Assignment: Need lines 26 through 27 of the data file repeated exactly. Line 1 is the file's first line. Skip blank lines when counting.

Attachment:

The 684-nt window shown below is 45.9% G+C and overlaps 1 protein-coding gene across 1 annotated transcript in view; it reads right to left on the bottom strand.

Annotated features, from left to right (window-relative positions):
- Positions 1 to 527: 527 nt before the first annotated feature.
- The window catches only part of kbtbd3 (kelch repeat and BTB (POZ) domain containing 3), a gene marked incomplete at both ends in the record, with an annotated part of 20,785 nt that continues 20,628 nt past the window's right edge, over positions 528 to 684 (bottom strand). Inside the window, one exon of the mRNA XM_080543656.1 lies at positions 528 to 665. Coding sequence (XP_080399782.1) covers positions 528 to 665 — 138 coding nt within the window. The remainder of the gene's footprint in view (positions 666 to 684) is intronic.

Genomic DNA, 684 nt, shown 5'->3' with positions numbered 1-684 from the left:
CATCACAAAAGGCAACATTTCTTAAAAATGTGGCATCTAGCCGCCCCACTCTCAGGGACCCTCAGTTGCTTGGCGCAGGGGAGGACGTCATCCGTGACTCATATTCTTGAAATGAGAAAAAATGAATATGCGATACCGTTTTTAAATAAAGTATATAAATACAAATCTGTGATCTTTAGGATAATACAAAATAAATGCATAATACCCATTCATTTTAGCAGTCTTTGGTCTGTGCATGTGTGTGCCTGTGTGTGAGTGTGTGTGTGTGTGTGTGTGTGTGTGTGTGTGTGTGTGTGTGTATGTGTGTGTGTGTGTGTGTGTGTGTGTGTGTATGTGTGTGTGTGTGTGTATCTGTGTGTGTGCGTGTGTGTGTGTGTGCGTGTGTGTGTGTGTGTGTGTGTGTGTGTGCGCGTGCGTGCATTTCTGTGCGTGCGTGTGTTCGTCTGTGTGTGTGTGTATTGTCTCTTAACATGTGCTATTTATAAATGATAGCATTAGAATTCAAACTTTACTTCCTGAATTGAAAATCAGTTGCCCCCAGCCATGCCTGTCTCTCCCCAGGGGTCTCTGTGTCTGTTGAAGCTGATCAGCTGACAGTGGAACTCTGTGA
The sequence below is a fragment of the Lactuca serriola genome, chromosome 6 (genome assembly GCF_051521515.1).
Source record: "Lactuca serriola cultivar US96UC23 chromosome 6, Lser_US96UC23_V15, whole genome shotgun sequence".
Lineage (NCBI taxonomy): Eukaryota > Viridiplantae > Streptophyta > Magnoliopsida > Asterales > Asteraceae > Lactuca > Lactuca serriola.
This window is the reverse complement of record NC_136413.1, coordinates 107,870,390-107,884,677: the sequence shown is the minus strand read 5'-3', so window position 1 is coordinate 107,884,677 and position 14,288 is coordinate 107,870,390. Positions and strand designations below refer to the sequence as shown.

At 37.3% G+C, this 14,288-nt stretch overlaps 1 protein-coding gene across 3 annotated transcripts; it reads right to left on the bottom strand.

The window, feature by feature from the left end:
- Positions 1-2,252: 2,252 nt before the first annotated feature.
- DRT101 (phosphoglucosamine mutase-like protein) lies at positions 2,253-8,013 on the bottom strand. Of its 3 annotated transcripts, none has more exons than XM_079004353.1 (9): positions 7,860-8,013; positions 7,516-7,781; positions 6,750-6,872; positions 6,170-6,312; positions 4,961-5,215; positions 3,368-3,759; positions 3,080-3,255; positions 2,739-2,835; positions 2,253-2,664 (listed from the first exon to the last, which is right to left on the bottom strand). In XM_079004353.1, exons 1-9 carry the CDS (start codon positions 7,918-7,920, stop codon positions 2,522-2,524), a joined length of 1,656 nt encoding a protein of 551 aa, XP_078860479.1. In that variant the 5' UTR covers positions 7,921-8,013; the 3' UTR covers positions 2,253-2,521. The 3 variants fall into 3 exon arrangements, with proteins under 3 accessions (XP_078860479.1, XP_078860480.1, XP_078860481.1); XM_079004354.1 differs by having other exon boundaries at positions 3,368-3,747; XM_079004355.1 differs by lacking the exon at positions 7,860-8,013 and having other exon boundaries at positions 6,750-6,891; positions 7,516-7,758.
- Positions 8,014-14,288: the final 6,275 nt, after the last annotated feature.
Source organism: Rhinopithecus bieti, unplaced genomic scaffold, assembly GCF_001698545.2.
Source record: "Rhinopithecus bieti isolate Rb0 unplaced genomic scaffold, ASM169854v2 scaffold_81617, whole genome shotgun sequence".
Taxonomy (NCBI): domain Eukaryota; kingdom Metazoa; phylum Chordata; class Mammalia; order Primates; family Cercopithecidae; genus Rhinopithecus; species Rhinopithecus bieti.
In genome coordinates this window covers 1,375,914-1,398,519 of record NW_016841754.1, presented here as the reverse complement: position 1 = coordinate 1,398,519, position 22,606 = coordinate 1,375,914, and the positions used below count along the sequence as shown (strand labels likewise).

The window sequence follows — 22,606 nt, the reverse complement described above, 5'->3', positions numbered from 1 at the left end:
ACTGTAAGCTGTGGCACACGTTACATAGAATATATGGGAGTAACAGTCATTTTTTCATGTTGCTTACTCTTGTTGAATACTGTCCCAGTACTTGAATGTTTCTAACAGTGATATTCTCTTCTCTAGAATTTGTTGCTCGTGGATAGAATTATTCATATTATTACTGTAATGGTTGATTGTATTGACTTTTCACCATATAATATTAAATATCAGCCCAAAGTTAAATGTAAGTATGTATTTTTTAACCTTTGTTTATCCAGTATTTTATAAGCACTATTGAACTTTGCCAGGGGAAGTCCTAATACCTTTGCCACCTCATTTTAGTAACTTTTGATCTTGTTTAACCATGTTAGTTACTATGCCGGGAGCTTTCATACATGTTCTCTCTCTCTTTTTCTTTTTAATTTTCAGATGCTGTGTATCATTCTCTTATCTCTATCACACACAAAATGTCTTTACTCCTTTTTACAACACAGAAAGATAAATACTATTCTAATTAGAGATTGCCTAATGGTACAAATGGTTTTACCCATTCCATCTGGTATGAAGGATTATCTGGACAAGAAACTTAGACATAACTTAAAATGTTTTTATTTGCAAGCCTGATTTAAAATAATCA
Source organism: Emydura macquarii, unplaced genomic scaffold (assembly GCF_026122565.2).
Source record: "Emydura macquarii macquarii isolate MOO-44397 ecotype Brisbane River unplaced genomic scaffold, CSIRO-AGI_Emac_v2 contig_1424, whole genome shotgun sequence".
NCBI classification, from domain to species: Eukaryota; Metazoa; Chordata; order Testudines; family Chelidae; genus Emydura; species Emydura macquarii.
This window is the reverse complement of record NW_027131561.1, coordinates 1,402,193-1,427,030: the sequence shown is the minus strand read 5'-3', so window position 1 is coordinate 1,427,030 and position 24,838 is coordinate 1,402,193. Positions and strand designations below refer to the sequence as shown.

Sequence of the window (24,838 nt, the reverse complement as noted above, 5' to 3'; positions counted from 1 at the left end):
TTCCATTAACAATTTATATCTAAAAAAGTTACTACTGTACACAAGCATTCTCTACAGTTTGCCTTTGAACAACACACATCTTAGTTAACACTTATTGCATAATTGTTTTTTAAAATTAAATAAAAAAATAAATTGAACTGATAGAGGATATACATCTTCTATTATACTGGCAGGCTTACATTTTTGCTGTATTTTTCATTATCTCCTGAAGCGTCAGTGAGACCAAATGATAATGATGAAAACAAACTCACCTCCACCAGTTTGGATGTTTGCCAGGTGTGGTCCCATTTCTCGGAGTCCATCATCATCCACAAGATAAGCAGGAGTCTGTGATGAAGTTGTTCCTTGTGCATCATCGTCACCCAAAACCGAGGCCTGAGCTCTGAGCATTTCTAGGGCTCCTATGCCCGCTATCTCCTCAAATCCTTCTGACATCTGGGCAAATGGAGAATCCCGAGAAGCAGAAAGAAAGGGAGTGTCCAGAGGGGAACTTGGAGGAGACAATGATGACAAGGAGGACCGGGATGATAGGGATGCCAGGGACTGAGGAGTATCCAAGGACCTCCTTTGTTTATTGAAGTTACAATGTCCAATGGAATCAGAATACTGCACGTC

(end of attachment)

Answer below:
Sequence of the window (24,838 nt, the reverse complement as noted above, 5' to 3'; positions counted from 1 at the left end):
TTCCATTAACAATTTATATCTAAAAAAGTTACTACTGTACACAAGCATTCTCTACAGTTTGCCTTTGAACAACACACATCTTAGTTAACACTTATTGCATAATTGTTTTTTAAAATTAAATAAAAAAATAAATTGAACTGATAGAGGATATACATCTTCTATTATACTGGCAGGCTTACATTTTTGCTGTATTTTTCATTATCTCCTGAAGCGTCAGTGAGACCAAATGATAATGATGAAAACAAACTCACCTCCACCAGTTTGGATGTTTGCCAGGTGTGGTCCCATTTCTCGGAGTCCATCATCATCCACAAGATAAGCAGGAGTCTGTGATGAAGTTGTTCCTTGTGCATCATCGTCACCCAAAACCGAGGCCTGAGCTCTGAGCATTTCTAGGGCTCCTATGCCCGCTATCTCCTCAAATCCTTCTGACATCTGGGCAAATGGAGAATCCCGAGAAGCAGAAAGAAAGGGAGTGTCCAGAGGGGAACTTGGAGGAGACAATGATGACAAGGAGGACCGGGATGATAGGGATGCCAGGGACTGAGGAGTATCCAAGGACCTCCTTTGTTTATTGAAGTTACAATGTCCAATGGAATCAGAATACTGCACGTC